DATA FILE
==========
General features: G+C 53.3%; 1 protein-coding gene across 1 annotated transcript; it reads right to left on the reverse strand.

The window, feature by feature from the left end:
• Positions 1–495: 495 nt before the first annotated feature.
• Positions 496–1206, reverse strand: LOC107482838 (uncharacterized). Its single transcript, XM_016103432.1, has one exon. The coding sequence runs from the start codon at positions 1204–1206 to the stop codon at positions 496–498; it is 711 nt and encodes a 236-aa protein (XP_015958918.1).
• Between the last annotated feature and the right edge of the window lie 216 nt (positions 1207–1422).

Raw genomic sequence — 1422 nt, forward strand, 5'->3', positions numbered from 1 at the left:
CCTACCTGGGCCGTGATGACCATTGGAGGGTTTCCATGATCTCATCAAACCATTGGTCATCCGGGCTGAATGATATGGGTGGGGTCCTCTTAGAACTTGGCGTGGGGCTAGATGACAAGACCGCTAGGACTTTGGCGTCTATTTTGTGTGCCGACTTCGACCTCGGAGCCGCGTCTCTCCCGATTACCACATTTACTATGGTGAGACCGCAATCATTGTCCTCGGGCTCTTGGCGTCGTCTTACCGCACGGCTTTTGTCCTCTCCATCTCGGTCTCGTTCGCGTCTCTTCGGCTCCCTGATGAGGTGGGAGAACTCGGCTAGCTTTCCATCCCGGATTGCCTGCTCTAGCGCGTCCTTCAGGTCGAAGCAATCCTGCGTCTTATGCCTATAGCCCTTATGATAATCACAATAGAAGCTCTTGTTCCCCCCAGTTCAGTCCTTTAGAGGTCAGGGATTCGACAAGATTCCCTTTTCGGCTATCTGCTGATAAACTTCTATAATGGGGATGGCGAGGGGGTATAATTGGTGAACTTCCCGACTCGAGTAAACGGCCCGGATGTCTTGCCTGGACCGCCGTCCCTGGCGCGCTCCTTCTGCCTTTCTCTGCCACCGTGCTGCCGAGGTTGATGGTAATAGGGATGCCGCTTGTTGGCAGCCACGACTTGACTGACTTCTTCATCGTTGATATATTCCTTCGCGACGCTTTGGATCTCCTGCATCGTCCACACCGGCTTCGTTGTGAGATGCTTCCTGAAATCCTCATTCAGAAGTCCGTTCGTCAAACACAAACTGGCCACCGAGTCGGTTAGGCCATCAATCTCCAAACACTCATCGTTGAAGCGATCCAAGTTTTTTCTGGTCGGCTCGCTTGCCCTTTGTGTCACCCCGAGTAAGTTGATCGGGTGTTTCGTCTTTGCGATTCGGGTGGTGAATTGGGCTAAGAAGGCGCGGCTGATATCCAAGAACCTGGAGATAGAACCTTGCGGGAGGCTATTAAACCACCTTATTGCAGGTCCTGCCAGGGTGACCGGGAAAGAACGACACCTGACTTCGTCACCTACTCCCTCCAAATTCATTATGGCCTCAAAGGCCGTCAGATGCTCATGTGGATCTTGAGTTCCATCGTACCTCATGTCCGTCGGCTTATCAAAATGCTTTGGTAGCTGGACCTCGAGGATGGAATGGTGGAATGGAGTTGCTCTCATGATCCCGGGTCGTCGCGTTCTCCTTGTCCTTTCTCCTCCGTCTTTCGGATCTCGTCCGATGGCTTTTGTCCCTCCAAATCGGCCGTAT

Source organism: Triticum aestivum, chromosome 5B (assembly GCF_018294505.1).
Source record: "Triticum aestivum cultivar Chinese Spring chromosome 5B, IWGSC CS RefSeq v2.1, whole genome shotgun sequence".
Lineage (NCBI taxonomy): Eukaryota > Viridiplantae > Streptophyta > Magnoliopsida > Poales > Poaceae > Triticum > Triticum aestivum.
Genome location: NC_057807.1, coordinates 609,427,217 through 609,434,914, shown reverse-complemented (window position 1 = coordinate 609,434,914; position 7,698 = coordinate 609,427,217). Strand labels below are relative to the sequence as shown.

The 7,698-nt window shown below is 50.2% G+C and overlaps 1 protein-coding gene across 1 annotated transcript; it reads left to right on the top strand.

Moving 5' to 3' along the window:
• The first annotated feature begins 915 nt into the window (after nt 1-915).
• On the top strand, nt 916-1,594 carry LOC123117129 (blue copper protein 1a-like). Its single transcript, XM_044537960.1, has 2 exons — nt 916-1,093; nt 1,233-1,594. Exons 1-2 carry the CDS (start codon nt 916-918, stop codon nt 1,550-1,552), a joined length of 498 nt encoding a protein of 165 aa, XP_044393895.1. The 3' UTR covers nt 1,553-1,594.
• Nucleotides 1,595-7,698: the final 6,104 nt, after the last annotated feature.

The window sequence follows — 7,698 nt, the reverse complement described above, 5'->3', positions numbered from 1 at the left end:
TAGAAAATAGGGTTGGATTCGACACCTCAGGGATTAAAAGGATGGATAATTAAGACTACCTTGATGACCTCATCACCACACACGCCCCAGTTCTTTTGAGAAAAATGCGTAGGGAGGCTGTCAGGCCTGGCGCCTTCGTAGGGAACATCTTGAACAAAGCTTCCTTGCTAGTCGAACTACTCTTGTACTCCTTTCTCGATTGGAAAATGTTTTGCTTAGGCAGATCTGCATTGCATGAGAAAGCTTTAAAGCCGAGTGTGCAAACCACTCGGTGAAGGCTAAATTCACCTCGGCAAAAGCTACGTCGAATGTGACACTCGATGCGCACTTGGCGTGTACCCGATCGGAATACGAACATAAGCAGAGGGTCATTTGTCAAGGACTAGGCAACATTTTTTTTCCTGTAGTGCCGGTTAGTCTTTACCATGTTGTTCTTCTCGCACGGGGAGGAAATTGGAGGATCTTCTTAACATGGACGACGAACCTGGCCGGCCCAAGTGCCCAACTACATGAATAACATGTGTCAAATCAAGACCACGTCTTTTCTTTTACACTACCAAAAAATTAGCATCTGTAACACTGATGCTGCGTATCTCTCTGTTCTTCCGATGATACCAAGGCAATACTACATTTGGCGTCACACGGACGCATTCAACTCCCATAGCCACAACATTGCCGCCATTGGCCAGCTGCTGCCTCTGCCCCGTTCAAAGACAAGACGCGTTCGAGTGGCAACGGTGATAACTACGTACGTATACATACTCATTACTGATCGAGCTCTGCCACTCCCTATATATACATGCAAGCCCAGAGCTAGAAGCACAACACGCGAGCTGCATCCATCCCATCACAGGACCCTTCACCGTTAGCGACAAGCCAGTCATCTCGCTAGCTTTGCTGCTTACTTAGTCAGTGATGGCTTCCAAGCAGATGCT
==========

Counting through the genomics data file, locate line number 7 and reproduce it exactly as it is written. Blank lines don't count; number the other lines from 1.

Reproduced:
CCTACCTGGGCCGTGATGACCATTGGAGGGTTTCCATGATCTCATCAAACCATTGGTCATCCGGGCTGAATGATATGGGTGGGGTCCTCTTAGAACTTGGCGTGGGGCTAGATGACAAGACCGCTAGGACTTTGGCGTCTATTTTGTGTGCCGACTTCGACCTCGGAGCCGCGTCTCTCCCGATTACCACATTTACTATGGTGAGACCGCAATCATTGTCCTCGGGCTCTTGGCGTCGTCTTACCGCACGGCTTTTGTCCTCTCCATCTCGGTCTCGTTCGCGTCTCTTCGGCTCCCTGATGAGGTGGGAGAACTCGGCTAGCTTTCCATCCCGGATTGCCTGCTCTAGCGCGTCCTTCAGGTCGAAGCAATCCTGCGTCTTATGCCTATAGCCCTTATGATAATCACAATAGAAGCTCTTGTTCCCCCCAGTTCAGTCCTTTAGAGGTCAGGGATTCGACAAGATTCCCTTTTCGGCTATCTGCTGATAAACTTCTATAATGGGGATGGCGAGGGGGTATAATTGGTGAACTTCCCGACTCGAGTAAACGGCCCGGATGTCTTGCCTGGACCGCCGTCCCTGGCGCGCTCCTTCTGCCTTTCTCTGCCACCGTGCTGCCGAGGTTGATGGTAATAGGGATGCCGCTTGTTGGCAGCCACGACTTGACTGACTTCTTCATCGTTGATATATTCCTTCGCGACGCTTTGGATCTCCTGCATCGTCCACACCGGCTTCGTTGTGAGATGCTTCCTGAAATCCTCATTCAGAAGTCCGTTCGTCAAACACAAACTGGCCACCGAGTCGGTTAGGCCATCAATCTCCAAACACTCATCGTTGAAGCGATCCAAGTTTTTTCTGGTCGGCTCGCTTGCCCTTTGTGTCACCCCGAGTAAGTTGATCGGGTGTTTCGTCTTTGCGATTCGGGTGGTGAATTGGGCTAAGAAGGCGCGGCTGATATCCAAGAACCTGGAGATAGAACCTTGCGGGAGGCTATTAAACCACCTTATTGCAGGTCCTGCCAGGGTGACCGGGAAAGAACGACACCTGACTTCGTCACCTACTCCCTCCAAATTCATTATGGCCTCAAAGGCCGTCAGATGCTCATGTGGATCTTGAGTTCCATCGTACCTCATGTCCGTCGGCTTATCAAAATGCTTTGGTAGCTGGACCTCGAGGATGGAATGGTGGAATGGAGTTGCTCTCATGATCCCGGGTCGTCGCGTTCTCCTTGTCCTTTCTCCTCCGTCTTTCGGATCTCGTCCGATGGCTTTTGTCCCTCCAAATCGGCCGTAT